This month in “Versus Mode”, we’ve got:
CHRISTIAN PORTER VS. RICK L
Christian Porter is a former GameCola staff writer who was known for his reviews as well as for “Top of the Heap“, a column that examined uncommon threads among varied videogames, and “Poor Player’s Paradise“, a column that helped you spend your gaming budget wisely. This is Christian’s fifth appearance in “Versus Mode”, having written previously with Britney Brimhall, Danielle Symonds-Yemm, Michael Gray, and Paul Franzen.
Christian Porter can now be found at Slothbot, the self-proclaimed “only videogame blog on the Internet. Ever.” Remember when Christian was funny in GameCola? He’s funny on his blog, too.
Rick L is a current GameCola staff writer and apparent anime hero known for his reviews. A few months ago, Rick pointed out the logical flaws of NES megahit Fischer-Price: Firehouse Rescue. Will he do the same to Christian’s arguments this month? Read on to find out! This is Rick’s second appearance in “Versus Mode”, having written previously in NewbieMania.
Christian: What has to be considered is what, exactly, makes a system “current gen”. If it’s graphics alone, then yes, Nintendo really dropped the ball with the Wii—and the “we’re going for gameplay over graphics” excuse is the biggest cop-out in videogame history, when they could have easily shipped a system with much more processing power and the same motion sensitive controllers.
However, I think that only one thing makes a system next (or current) gen: sales. Right now, the Wii is outselling everything that stands against it, despite its lackluster hardware and game library; and let’s face it, if the Sega 32X was selling anywhere near as well as the Wii currently is, we’d still have developers that would be pleased as punch to pump out games for it. With this in mind, I’d say that the Wii can very easily be considered current gen.
Rick: This isn’t a question about power, in my opinion. This is more about Nintendo going a different route with its system in order to improve things. I’ll be honest—I am a retro gamer to the core of my soul, and these newfangled systems just confuse me. I don’t get the need to jack up a system with more bells and whistles. Do all the videogame consoles need to be on steroids in order to be called even remotely good? My answer is: not really.
I feel that new systems should at least feel like some kind of improvement and do something different to set themselves apart from the competition. Maybe the Wii isn’t as powerful as the other two current gen consoles (I don’t know; I haven’t seen the specs, and even if I did, I wouldn’t be able to make heads or tails of them), but what I do know is that the Wii is doing something different to make up for it. The Wii is fine as it is, if you ask me. (And for the record, I have an Xbox 360. I like all the systems and refuse to get into brand loyalty garbage.)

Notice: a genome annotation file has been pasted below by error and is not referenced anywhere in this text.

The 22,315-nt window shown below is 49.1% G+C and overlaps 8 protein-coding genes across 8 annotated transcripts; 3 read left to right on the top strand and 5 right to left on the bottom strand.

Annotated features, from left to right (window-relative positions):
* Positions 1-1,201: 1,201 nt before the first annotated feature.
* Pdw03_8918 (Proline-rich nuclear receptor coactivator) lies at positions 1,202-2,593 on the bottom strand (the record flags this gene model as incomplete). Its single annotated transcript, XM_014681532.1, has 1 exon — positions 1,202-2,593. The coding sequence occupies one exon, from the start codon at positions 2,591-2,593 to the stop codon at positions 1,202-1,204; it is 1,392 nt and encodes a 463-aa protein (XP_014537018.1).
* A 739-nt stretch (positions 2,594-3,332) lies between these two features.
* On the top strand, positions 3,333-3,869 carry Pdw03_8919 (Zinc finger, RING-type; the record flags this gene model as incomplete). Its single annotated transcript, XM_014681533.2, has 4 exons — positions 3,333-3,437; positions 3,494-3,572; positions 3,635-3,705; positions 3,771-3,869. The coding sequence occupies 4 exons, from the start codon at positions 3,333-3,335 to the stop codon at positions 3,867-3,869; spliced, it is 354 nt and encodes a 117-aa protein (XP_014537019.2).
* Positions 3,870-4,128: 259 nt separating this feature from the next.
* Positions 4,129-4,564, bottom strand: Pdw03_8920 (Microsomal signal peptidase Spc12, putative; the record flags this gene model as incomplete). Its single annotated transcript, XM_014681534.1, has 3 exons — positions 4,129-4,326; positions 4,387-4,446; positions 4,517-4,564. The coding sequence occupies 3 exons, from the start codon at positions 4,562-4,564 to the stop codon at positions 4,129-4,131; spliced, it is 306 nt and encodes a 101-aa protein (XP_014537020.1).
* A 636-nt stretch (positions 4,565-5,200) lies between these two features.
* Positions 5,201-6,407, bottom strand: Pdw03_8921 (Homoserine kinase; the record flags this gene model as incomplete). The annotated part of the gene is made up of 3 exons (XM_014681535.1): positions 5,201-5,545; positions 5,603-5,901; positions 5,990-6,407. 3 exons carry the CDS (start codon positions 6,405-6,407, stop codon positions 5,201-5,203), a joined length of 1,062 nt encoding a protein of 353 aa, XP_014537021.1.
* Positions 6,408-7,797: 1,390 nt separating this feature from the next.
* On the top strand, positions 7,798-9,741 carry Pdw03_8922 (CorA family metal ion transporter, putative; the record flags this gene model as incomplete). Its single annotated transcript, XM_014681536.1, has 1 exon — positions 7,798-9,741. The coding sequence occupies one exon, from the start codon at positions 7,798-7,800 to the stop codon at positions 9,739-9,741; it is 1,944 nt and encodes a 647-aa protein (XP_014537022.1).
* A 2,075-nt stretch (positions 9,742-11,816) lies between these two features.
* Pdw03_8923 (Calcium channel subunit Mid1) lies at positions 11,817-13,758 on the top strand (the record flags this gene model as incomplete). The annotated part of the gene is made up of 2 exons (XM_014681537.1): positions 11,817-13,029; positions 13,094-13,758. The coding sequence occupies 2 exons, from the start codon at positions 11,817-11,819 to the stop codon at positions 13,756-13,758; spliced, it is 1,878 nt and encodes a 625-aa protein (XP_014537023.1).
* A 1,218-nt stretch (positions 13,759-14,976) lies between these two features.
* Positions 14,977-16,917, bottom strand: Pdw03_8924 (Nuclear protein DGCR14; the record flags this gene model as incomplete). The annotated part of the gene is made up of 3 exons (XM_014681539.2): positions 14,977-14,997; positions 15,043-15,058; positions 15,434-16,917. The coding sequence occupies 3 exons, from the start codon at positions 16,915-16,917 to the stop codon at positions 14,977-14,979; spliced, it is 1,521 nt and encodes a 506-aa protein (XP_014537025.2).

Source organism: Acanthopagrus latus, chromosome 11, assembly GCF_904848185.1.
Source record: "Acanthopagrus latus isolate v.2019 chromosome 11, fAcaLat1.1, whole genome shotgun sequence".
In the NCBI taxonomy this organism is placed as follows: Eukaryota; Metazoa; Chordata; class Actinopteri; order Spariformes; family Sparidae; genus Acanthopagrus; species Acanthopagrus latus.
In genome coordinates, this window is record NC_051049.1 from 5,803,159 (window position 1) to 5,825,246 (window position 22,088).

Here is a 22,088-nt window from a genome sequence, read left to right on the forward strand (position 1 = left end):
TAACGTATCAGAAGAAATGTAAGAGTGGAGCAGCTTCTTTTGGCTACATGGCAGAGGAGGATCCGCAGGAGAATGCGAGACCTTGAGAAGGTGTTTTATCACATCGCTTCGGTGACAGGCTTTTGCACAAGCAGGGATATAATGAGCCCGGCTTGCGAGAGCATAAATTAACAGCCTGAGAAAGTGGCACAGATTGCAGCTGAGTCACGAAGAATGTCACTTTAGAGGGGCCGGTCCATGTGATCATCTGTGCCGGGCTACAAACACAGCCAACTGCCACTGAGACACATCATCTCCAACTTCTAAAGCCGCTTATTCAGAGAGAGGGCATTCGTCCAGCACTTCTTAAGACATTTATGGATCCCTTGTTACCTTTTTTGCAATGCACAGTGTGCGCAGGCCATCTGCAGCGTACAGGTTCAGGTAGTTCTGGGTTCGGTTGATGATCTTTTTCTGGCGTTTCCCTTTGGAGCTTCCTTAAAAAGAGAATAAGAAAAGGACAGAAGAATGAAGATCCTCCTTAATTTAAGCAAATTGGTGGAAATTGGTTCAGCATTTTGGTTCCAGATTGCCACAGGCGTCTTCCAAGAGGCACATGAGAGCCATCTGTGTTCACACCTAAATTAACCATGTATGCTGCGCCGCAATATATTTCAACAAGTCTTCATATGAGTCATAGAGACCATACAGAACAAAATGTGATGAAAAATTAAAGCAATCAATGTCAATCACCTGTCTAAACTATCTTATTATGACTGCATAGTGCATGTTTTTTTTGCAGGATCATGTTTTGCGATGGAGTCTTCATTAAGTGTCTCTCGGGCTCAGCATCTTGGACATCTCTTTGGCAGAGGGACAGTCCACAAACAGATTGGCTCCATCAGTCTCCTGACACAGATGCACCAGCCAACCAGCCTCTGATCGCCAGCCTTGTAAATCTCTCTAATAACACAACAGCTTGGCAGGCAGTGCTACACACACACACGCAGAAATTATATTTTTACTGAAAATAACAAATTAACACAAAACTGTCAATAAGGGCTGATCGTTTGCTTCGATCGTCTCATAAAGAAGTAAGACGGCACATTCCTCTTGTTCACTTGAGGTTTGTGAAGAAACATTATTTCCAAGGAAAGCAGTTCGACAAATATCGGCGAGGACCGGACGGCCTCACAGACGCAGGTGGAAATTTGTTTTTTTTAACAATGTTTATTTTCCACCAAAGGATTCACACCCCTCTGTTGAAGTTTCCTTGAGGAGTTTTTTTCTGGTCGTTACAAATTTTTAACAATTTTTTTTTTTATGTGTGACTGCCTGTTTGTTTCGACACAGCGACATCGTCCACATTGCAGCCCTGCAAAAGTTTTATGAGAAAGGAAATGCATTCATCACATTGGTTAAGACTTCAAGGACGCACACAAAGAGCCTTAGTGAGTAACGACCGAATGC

Christian: There’s certainly a market for it, as people 18 and up are a large demographic for Microsoft (and videogames in general). But, if the media shitstorm around GTAIV shows us anything, it’s that when a videogame tries to do the same thing that an R-rated movie does, the media will pounce all over it. Microsoft has very likely decided that offering content to make games like GTA more violent/vulgar/sexual would be a PR nightmare, as the Xbox 360 would quickly be portrayed in the mainstream media as some kind of baby-killing machine powered by grinding the bones of newborn puppies into a fine powder.
What MS needs to do is offer this content only to Xbox Live accounts that can be verified as belonging to people over the age of 18 through the credit cards linked to their gamertags. Would this stop the negative PR tsunami that would ensue? No, because the people who attack games don’t do any research, but at least Microsoft would be making an honest effort to keep both sides happy.
Rick: My personal opinion? Hell no. Sure, maybe it just changes nude hacks from unofficial to official, but it’s really not something I want to see in my games because they can be downloaded. Even if it’s good-intentioned and they go through all the blocks to try to keep the young ones from getting to it, it’s not going to work. If kids want the inappropriate content, they’ll just lie to their parents about it, lie about their age, and download it. It’s going to get in the wrong hands and people are just going to debate and bitch more about videogames corrupting the youth of today and all the blah-blah-blah. We don’t need more gas thrown into the fire about this, and allowing this kind of thing, to me, would just be dumping a bucket of gas all over this flame-covered topic.